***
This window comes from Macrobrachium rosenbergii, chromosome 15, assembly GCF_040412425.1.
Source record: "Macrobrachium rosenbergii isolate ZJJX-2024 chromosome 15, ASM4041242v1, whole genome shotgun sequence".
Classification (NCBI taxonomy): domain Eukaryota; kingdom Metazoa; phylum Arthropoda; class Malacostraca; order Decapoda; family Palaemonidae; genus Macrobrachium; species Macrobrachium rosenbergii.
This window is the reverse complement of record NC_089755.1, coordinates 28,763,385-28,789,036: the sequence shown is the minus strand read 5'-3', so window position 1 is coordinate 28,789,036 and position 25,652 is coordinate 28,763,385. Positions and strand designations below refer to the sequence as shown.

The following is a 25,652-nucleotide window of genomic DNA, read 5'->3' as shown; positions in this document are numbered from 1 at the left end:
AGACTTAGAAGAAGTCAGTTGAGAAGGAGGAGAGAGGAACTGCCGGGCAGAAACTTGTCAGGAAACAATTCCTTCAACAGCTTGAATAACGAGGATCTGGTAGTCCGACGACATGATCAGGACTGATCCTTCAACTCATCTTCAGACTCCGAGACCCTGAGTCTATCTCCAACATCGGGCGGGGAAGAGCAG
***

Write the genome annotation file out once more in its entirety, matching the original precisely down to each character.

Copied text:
This window comes from Macrobrachium rosenbergii, chromosome 15, assembly GCF_040412425.1.
Source record: "Macrobrachium rosenbergii isolate ZJJX-2024 chromosome 15, ASM4041242v1, whole genome shotgun sequence".
Classification (NCBI taxonomy): domain Eukaryota; kingdom Metazoa; phylum Arthropoda; class Malacostraca; order Decapoda; family Palaemonidae; genus Macrobrachium; species Macrobrachium rosenbergii.
This window is the reverse complement of record NC_089755.1, coordinates 28,763,385-28,789,036: the sequence shown is the minus strand read 5'-3', so window position 1 is coordinate 28,789,036 and position 25,652 is coordinate 28,763,385. Positions and strand designations below refer to the sequence as shown.

The following is a 25,652-nucleotide window of genomic DNA, read 5'->3' as shown; positions in this document are numbered from 1 at the left end:
AGACTTAGAAGAAGTCAGTTGAGAAGGAGGAGAGAGGAACTGCCGGGCAGAAACTTGTCAGGAAACAATTCCTTCAACAGCTTGAATAACGAGGATCTGGTAGTCCGACGACATGATCAGGACTGATCCTTCAACTCATCTTCAGACTCCGAGACCCTGAGTCTATCTCCAACATCGGGCGGGGAAGAGCAG